Tuesday, June 18, 2024
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Prompting 101: Revenge of the Humanities, Part Two

How do you get the most out of interacting with generative AI? It’s an evolving discipline, to put it mildly. Try it all. In part one of Prompting 101, we looked at the fundamentals. Once you’ve established the basics, keep doing what works for you, with lots of experimentation. Using a conversational approach, giving as much detail as possible, and sequencing your prompts so they build on the last is the combination that works best for me. 

Prompting 101 – Part II

Beyond the basics of prompt length and sequencing, there are several other approaches and techniques to optimize interactions with language models:

1. Temperature Setting: Adjusting the “temperature” of the model can influence its output. A higher temperature makes the output more random, while a lower temperature makes it more deterministic. This can help in controlling the diversity of responses. 

In most language model interfaces, like the OpenAI API, you can control the temperature by setting a specific parameter in the API call. This is usually a number between 0 and 1; for instance, a temperature setting of 0.7 might strike a balance between creativity and reliability. 

For end users who aren’t directly interacting with the API, such as in some apps or platforms, there might not be an explicit way to adjust the temperature. Instead, the temperature setting is predetermined by the developers or administrators of the service to suit the typical use cases of their audience.

2. Limiting Response Length: You can set a maximum token (word piece) limit to control the length of the model’s responses. This can be useful when you need concise answers.

3. Prompt with Examples: Providing examples within your prompt can guide the model. For instance: “Translate the following English sentences to French, just like ‘Hello’ is translated to ‘Bonjour’.”

4. Explicit Constraints: Clearly state any constraints or requirements in your prompt. E.g., “Write a vegetarian recipe excluding any meat products.”

5. Multiple Questions: Instead of asking one question at a time, ask multiple questions in a single prompt to get a more comprehensive response. 

prompting 101

If you try this and compare the results to a sequenced approach, you may see interesting differences. 

6. Neutral vs. Biased Prompts: A neutral prompt is more likely to get an unbiased response. If you give a biased or leading prompt, you may get answers that reflect that bias.

7. Iterative Refinement: Re-phrase or refine your prompt based on the output. If the first answer isn’t satisfactory, use it as feedback to improve the next prompt.

8. Role Playing: Asking the model to assume a specific role can guide its responses. For instance, “Pretend you’re Shakespeare and write a sonnet about the moon.”

9. Feedback Loops: After getting an answer, you can feed it back into the model in its entirety, or edited, as a new prompt to get further elaboration or clarification.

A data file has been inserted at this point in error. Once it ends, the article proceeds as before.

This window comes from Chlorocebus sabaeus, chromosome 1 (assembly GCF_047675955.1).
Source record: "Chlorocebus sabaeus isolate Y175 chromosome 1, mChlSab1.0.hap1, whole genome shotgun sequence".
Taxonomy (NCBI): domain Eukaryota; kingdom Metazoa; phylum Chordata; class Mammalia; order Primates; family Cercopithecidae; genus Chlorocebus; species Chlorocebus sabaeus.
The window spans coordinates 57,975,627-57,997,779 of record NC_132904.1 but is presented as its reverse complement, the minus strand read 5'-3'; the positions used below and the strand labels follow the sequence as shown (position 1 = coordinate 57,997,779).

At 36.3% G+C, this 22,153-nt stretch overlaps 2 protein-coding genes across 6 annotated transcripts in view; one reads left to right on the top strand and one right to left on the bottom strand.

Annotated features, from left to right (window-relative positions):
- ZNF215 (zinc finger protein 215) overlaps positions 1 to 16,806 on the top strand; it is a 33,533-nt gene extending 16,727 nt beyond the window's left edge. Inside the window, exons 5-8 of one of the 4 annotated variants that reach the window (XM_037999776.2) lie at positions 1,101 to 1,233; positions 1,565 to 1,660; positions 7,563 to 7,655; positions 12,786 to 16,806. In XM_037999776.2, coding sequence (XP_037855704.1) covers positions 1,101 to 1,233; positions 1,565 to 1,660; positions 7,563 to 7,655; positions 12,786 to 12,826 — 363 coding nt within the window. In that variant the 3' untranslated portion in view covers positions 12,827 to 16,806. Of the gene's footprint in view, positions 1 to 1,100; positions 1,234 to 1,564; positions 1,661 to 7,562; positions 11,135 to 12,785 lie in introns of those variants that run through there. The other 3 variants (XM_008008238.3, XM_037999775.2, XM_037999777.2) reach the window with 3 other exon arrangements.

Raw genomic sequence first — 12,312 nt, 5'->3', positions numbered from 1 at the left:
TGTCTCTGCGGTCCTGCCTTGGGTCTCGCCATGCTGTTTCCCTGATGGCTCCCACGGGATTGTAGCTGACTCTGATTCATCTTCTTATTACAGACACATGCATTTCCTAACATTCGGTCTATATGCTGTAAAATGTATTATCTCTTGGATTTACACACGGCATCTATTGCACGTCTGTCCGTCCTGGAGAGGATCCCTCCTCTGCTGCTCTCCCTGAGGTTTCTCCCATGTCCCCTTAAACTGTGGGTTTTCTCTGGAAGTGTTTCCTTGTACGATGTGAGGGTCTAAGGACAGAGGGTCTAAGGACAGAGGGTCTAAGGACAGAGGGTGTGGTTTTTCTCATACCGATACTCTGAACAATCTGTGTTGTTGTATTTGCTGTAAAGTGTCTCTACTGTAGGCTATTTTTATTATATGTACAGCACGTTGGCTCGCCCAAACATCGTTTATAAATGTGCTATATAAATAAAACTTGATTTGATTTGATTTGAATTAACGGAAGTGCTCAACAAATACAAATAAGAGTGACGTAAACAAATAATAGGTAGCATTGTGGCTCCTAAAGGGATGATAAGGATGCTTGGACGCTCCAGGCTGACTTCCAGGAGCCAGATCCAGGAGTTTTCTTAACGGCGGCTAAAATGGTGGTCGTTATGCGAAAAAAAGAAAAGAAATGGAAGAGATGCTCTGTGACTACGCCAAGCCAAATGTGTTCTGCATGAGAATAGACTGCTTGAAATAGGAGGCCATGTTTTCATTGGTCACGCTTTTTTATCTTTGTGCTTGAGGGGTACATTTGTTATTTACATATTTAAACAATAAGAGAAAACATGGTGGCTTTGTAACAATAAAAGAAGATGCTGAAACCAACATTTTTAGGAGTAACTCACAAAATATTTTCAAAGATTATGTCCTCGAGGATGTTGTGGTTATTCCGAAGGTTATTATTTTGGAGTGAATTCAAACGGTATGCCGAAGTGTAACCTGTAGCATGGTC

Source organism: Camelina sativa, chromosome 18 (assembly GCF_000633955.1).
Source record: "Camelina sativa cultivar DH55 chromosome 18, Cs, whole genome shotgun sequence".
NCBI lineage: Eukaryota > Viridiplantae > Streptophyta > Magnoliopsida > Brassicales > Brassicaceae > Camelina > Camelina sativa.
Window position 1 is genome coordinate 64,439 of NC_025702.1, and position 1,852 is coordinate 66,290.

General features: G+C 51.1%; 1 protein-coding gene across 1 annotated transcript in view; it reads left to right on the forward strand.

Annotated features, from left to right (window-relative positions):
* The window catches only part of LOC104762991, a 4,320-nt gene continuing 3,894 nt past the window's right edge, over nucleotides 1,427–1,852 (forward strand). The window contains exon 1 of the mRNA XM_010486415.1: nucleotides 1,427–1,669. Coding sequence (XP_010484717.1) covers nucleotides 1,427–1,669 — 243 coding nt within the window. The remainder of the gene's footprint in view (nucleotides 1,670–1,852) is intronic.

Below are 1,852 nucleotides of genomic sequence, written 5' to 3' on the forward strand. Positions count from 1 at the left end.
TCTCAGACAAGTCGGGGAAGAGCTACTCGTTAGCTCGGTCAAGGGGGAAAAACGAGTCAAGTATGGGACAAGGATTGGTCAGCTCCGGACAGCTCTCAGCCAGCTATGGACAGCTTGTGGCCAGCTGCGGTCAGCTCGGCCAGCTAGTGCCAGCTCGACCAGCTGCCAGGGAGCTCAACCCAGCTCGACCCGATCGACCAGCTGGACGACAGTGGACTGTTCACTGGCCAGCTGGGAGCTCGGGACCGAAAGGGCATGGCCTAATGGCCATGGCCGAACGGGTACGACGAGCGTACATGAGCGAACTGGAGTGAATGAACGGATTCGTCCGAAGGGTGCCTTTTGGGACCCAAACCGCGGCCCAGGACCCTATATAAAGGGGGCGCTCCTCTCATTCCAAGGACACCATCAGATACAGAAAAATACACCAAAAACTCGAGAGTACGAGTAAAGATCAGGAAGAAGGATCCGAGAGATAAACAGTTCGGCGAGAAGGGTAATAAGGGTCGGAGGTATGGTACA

10. Comparison Queries: Instead of asking for an absolute answer, ask the model to compare options. E.g., “Compare the advantages of solar energy to wind energy.”

11. Negative Prompts: Specify what you don’t want in the answer. For example, “Explain quantum mechanics without using any mathematical formulas.”

12. Validation: For tasks where accuracy is paramount, you can use multiple models and compare their answers or even use ensembling methods to arrive at a consensus.

  • Using Multiple Models:
    • Deploy various models to address the same problem
    • Compare outcomes to enhance result confidence.
    • Useful in high-stakes areas like medical diagnosis or financial forecasting.
  • Ensembling Methods:
    • Bagging (Bootstrap Aggregating): Training different models on overlapping subsets of data, then combining their predictions.
    • Boosting: Sequentially training models, with each focusing on previous errors, then taking a weighted average of their predictions.
    • Stacking: Using a new model to combine the predictions of multiple existing models.
  • Cross-Validation:
    • Dividing the dataset into different parts for separate training and testing. (Validation is a much bigger topic, especially given the hallucination phenomenon. Chinese researchers recently introduced Woodpecker, a hallucination killer with high success rates, which could have a big impact.)   

13. Add multimodal to your prompts: Visual cues can add so much to prompts and sophistication in ChatGPT when using images is now high. For example, “Compare the size on this map to that map – how big are the areas each relatively” or “Give me ten words of literature that were popular at the time this image was taken” or “Which ten artists most famously were part of this movement?” 

Join us for an upcoming session on Prompting 101. Follow us on X for more information! 

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Jennifer Evans
Jennifer Evanshttp://www.b2bnn.com
principal, @patternpulseai. author, THE CEO GUIDE TO INDUSTRY AI. former chair @technationCA, founder @b2bnewsnetwork #basicincome activist. Machine learning since 2009.